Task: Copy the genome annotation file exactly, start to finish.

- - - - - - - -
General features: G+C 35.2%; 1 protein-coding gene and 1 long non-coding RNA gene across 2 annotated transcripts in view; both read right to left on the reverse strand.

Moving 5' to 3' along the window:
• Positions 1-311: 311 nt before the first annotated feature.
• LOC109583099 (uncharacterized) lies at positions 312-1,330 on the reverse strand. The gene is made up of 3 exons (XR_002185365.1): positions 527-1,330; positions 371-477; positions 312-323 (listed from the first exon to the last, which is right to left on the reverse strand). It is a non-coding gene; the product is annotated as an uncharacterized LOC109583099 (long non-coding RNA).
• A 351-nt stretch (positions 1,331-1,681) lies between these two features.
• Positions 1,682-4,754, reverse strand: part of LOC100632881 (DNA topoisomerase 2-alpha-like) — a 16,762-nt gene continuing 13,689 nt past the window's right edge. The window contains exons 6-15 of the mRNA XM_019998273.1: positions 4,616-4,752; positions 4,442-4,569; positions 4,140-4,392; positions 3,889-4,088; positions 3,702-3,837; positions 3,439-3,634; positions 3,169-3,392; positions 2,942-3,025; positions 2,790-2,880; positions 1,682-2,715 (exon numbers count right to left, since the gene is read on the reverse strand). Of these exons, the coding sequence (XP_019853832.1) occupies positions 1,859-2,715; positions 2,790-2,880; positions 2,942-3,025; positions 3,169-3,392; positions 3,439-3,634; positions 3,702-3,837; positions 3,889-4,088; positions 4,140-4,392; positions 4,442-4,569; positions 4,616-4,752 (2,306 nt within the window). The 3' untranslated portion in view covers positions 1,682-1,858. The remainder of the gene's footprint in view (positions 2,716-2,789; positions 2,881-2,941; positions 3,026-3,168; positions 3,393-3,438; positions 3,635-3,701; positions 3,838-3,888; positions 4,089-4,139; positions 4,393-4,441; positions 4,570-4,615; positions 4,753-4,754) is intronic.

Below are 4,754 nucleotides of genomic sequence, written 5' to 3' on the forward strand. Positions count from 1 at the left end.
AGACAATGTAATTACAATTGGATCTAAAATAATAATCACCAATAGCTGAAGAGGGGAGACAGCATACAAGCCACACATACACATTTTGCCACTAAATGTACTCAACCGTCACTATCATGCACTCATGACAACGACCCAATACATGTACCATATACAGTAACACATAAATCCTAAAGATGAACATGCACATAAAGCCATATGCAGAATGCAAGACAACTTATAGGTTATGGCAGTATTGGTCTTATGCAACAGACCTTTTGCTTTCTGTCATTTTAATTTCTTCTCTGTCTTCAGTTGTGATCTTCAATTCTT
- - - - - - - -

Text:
General features: G+C 35.2%; 1 protein-coding gene and 1 long non-coding RNA gene across 2 annotated transcripts in view; both read right to left on the reverse strand.

Moving 5' to 3' along the window:
• Positions 1-311: 311 nt before the first annotated feature.
• LOC109583099 (uncharacterized) lies at positions 312-1,330 on the reverse strand. The gene is made up of 3 exons (XR_002185365.1): positions 527-1,330; positions 371-477; positions 312-323 (listed from the first exon to the last, which is right to left on the reverse strand). It is a non-coding gene; the product is annotated as an uncharacterized LOC109583099 (long non-coding RNA).
• A 351-nt stretch (positions 1,331-1,681) lies between these two features.
• Positions 1,682-4,754, reverse strand: part of LOC100632881 (DNA topoisomerase 2-alpha-like) — a 16,762-nt gene continuing 13,689 nt past the window's right edge. The window contains exons 6-15 of the mRNA XM_019998273.1: positions 4,616-4,752; positions 4,442-4,569; positions 4,140-4,392; positions 3,889-4,088; positions 3,702-3,837; positions 3,439-3,634; positions 3,169-3,392; positions 2,942-3,025; positions 2,790-2,880; positions 1,682-2,715 (exon numbers count right to left, since the gene is read on the reverse strand). Of these exons, the coding sequence (XP_019853832.1) occupies positions 1,859-2,715; positions 2,790-2,880; positions 2,942-3,025; positions 3,169-3,392; positions 3,439-3,634; positions 3,702-3,837; positions 3,889-4,088; positions 4,140-4,392; positions 4,442-4,569; positions 4,616-4,752 (2,306 nt within the window). The 3' untranslated portion in view covers positions 1,682-1,858. The remainder of the gene's footprint in view (positions 2,716-2,789; positions 2,881-2,941; positions 3,026-3,168; positions 3,393-3,438; positions 3,635-3,701; positions 3,838-3,888; positions 4,089-4,139; positions 4,393-4,441; positions 4,570-4,615; positions 4,753-4,754) is intronic.

Below are 4,754 nucleotides of genomic sequence, written 5' to 3' on the forward strand. Positions count from 1 at the left end.
AGACAATGTAATTACAATTGGATCTAAAATAATAATCACCAATAGCTGAAGAGGGGAGACAGCATACAAGCCACACATACACATTTTGCCACTAAATGTACTCAACCGTCACTATCATGCACTCATGACAACGACCCAATACATGTACCATATACAGTAACACATAAATCCTAAAGATGAACATGCACATAAAGCCATATGCAGAATGCAAGACAACTTATAGGTTATGGCAGTATTGGTCTTATGCAACAGACCTTTTGCTTTCTGTCATTTTAATTTCTTCTCTGTCTTCAGTTGTGATCTTCAATTCTT